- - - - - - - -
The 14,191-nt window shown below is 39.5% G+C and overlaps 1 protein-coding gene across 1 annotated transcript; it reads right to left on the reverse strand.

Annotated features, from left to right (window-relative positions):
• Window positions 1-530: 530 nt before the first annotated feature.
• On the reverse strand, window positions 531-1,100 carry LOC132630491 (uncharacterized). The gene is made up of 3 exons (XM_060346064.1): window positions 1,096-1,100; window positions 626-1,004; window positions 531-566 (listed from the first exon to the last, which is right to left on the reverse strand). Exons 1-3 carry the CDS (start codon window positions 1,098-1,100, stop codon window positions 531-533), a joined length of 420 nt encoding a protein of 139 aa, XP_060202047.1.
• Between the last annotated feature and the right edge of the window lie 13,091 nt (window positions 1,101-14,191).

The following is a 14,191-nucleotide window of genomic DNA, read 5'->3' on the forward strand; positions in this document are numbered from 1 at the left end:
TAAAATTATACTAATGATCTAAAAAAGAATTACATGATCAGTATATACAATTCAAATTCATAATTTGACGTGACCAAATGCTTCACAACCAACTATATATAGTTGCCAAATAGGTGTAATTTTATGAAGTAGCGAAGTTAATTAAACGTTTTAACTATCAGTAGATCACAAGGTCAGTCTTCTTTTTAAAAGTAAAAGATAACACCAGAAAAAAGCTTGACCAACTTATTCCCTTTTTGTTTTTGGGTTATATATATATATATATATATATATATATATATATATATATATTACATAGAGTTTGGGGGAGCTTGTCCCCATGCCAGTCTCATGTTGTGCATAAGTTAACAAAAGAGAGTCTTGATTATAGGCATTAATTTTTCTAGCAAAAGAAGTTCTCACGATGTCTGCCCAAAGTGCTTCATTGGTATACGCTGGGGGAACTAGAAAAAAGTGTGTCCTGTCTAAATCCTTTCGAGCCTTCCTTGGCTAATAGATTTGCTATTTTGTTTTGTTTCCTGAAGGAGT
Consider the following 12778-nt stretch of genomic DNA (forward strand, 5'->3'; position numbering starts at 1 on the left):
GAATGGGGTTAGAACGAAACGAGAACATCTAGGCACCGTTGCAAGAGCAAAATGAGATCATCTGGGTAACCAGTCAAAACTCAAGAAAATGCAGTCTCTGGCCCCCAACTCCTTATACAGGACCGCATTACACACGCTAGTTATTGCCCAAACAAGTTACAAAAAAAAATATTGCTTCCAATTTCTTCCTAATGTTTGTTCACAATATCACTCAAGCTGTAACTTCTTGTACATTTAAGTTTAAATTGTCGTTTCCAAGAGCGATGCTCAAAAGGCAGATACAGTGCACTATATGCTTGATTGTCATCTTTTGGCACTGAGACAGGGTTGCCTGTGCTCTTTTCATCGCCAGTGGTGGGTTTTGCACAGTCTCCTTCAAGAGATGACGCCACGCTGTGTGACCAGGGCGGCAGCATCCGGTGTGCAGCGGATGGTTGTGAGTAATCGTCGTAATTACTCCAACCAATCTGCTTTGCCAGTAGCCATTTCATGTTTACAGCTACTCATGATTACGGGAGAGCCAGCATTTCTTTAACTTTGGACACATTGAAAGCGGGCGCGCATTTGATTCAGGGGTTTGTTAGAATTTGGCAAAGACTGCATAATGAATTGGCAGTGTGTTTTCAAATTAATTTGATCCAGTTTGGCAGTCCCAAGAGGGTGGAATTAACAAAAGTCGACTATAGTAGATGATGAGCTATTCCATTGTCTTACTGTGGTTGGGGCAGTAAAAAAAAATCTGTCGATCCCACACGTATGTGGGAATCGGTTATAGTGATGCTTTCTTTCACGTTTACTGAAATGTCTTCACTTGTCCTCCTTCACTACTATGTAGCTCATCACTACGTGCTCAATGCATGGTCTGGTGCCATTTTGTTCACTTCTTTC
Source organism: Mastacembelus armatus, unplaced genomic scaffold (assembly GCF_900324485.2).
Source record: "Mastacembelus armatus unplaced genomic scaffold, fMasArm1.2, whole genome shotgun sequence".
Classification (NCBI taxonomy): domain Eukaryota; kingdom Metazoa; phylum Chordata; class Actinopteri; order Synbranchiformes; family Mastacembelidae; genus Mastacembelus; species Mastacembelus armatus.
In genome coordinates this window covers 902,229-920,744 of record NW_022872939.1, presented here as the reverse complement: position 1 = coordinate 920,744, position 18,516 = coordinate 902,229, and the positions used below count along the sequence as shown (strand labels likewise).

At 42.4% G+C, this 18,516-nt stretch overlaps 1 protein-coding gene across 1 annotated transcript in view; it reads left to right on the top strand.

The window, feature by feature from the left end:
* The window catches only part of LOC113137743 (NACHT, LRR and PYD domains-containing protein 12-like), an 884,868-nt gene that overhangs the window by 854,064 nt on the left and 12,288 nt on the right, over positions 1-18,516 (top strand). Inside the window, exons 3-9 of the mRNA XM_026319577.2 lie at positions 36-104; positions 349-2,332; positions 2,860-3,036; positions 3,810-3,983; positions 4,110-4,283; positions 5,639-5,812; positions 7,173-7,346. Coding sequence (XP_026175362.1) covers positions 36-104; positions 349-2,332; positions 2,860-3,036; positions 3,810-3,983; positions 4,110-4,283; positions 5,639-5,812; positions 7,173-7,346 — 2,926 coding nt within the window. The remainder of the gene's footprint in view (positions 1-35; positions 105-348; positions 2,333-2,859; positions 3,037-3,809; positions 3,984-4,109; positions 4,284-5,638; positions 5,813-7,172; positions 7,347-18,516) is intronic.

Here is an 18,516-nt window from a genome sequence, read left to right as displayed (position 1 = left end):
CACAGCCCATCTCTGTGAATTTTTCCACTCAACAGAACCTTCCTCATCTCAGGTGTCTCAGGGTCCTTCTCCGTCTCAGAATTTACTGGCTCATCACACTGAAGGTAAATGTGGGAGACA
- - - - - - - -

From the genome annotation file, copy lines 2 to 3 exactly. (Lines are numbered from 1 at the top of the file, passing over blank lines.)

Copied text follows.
Annotated features, from left to right (window-relative positions):
• Window positions 1-530: 530 nt before the first annotated feature.